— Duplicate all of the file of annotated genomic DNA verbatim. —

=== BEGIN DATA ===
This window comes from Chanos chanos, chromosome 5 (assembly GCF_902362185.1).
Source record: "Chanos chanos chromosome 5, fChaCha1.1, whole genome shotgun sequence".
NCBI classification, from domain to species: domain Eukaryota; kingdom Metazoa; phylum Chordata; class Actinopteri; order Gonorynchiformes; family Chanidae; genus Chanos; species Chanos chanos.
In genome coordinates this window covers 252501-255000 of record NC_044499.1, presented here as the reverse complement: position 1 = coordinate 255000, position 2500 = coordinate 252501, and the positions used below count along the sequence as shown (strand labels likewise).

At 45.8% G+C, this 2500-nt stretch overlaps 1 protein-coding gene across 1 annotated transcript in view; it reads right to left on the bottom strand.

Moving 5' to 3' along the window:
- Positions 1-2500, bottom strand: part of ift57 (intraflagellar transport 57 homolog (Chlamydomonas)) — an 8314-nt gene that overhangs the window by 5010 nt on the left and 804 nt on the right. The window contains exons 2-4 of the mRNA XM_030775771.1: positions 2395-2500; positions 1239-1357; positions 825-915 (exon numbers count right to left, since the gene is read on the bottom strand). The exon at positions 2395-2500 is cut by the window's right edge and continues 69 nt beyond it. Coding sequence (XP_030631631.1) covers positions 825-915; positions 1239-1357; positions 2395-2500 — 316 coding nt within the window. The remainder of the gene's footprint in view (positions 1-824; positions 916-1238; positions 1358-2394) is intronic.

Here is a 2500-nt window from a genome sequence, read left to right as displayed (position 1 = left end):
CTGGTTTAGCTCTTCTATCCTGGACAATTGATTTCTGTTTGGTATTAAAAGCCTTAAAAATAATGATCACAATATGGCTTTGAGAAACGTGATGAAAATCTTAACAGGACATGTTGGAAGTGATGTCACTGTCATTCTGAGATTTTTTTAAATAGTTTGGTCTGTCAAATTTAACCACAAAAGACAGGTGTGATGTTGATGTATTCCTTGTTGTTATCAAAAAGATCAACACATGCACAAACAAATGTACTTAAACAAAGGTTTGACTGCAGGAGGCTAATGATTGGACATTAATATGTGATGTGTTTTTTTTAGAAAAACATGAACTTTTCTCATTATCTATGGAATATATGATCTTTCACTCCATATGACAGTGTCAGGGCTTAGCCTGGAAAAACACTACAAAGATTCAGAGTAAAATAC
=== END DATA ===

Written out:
This window comes from Chanos chanos, chromosome 5 (assembly GCF_902362185.1).
Source record: "Chanos chanos chromosome 5, fChaCha1.1, whole genome shotgun sequence".
NCBI classification, from domain to species: domain Eukaryota; kingdom Metazoa; phylum Chordata; class Actinopteri; order Gonorynchiformes; family Chanidae; genus Chanos; species Chanos chanos.
In genome coordinates this window covers 252501-255000 of record NC_044499.1, presented here as the reverse complement: position 1 = coordinate 255000, position 2500 = coordinate 252501, and the positions used below count along the sequence as shown (strand labels likewise).

At 45.8% G+C, this 2500-nt stretch overlaps 1 protein-coding gene across 1 annotated transcript in view; it reads right to left on the bottom strand.

Moving 5' to 3' along the window:
- Positions 1-2500, bottom strand: part of ift57 (intraflagellar transport 57 homolog (Chlamydomonas)) — an 8314-nt gene that overhangs the window by 5010 nt on the left and 804 nt on the right. The window contains exons 2-4 of the mRNA XM_030775771.1: positions 2395-2500; positions 1239-1357; positions 825-915 (exon numbers count right to left, since the gene is read on the bottom strand). The exon at positions 2395-2500 is cut by the window's right edge and continues 69 nt beyond it. Coding sequence (XP_030631631.1) covers positions 825-915; positions 1239-1357; positions 2395-2500 — 316 coding nt within the window. The remainder of the gene's footprint in view (positions 1-824; positions 916-1238; positions 1358-2394) is intronic.

Here is a 2500-nt window from a genome sequence, read left to right as displayed (position 1 = left end):
CTGGTTTAGCTCTTCTATCCTGGACAATTGATTTCTGTTTGGTATTAAAAGCCTTAAAAATAATGATCACAATATGGCTTTGAGAAACGTGATGAAAATCTTAACAGGACATGTTGGAAGTGATGTCACTGTCATTCTGAGATTTTTTTAAATAGTTTGGTCTGTCAAATTTAACCACAAAAGACAGGTGTGATGTTGATGTATTCCTTGTTGTTATCAAAAAGATCAACACATGCACAAACAAATGTACTTAAACAAAGGTTTGACTGCAGGAGGCTAATGATTGGACATTAATATGTGATGTGTTTTTTTTAGAAAAACATGAACTTTTCTCATTATCTATGGAATATATGATCTTTCACTCCATATGACAGTGTCAGGGCTTAGCCTGGAAAAACACTACAAAGATTCAGAGTAAAATAC